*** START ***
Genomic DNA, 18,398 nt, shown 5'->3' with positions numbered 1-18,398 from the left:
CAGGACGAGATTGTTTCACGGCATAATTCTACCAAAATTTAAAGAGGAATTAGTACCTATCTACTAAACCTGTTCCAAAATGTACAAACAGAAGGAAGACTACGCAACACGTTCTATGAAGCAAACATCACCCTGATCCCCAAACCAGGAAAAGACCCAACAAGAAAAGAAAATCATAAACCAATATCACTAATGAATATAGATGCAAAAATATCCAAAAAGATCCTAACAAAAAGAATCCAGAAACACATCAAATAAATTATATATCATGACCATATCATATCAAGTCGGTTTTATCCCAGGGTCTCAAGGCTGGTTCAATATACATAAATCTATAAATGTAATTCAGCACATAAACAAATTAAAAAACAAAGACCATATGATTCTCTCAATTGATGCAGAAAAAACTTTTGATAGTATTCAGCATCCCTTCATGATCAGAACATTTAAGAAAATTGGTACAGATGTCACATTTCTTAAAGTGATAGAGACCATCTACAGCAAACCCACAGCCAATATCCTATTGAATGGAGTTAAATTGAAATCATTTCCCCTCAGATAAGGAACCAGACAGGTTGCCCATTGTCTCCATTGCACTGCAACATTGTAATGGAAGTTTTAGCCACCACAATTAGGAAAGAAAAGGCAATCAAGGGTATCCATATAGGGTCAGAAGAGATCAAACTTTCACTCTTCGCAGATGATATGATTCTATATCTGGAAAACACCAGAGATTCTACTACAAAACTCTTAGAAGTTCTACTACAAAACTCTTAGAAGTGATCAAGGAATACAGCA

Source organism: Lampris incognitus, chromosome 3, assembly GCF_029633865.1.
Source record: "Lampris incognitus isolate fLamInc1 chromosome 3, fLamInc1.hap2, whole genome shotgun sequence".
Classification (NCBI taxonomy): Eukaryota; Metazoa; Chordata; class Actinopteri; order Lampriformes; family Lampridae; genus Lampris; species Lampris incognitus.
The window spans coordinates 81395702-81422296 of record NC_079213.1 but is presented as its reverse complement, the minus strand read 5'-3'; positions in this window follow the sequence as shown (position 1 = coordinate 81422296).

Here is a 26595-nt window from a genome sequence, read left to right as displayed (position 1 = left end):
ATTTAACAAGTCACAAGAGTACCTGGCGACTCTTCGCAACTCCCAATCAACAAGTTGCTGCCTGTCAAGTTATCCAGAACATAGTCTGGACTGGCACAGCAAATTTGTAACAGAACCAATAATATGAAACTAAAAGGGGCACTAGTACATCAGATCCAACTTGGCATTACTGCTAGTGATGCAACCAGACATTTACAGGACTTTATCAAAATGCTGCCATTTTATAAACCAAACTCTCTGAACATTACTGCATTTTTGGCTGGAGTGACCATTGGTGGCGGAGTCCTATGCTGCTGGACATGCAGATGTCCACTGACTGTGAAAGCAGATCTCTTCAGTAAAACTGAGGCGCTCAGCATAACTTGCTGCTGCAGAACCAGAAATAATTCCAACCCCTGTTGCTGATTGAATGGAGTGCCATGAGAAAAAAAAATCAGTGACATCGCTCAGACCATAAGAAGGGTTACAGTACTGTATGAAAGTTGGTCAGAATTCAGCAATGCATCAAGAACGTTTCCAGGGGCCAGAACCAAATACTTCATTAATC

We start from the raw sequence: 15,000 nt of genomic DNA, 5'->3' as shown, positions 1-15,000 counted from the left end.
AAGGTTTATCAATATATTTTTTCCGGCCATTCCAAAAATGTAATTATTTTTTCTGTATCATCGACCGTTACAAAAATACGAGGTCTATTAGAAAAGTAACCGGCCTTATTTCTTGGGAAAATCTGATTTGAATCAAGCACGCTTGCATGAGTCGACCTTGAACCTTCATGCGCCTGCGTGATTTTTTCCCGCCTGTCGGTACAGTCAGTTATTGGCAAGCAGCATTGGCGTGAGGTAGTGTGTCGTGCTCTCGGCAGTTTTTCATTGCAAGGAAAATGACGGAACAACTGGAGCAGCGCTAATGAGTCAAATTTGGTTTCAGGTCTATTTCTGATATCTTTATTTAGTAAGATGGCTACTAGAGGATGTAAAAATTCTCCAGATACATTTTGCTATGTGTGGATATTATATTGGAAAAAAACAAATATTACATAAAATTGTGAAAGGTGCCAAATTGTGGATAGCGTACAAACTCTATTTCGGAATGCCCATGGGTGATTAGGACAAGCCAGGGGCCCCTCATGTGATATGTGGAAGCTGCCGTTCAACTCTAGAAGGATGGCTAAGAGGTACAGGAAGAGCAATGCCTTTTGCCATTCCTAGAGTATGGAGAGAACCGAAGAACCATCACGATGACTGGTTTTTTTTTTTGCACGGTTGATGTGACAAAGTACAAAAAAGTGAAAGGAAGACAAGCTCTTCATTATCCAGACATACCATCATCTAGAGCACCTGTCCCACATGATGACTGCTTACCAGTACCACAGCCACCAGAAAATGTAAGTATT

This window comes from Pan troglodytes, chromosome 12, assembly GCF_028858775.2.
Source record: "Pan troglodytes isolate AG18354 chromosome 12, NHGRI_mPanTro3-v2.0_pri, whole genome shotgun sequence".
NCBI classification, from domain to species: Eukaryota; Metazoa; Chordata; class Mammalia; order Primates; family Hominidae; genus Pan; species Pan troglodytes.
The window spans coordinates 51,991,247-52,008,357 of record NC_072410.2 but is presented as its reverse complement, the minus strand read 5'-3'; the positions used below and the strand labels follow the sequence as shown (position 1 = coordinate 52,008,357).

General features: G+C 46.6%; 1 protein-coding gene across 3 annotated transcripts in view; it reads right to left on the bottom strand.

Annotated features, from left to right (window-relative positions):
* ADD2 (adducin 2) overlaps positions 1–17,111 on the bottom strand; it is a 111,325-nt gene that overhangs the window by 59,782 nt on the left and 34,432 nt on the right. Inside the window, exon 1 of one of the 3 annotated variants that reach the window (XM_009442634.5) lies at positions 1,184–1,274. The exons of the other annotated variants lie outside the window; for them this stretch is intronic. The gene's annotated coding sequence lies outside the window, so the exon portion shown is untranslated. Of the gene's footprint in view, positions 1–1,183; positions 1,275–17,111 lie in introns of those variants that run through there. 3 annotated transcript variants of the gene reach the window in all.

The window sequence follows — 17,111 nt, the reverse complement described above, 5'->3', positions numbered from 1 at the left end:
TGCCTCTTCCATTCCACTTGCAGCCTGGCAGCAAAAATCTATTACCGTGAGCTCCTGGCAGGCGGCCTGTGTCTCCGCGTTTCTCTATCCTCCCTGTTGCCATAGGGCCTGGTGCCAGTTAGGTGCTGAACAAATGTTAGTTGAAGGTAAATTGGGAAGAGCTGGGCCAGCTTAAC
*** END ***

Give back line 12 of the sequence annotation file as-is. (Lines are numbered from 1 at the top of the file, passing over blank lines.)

Source record: "Pan troglodytes isolate AG18354 chromosome 12, NHGRI_mPanTro3-v2.0_pri, whole genome shotgun sequence".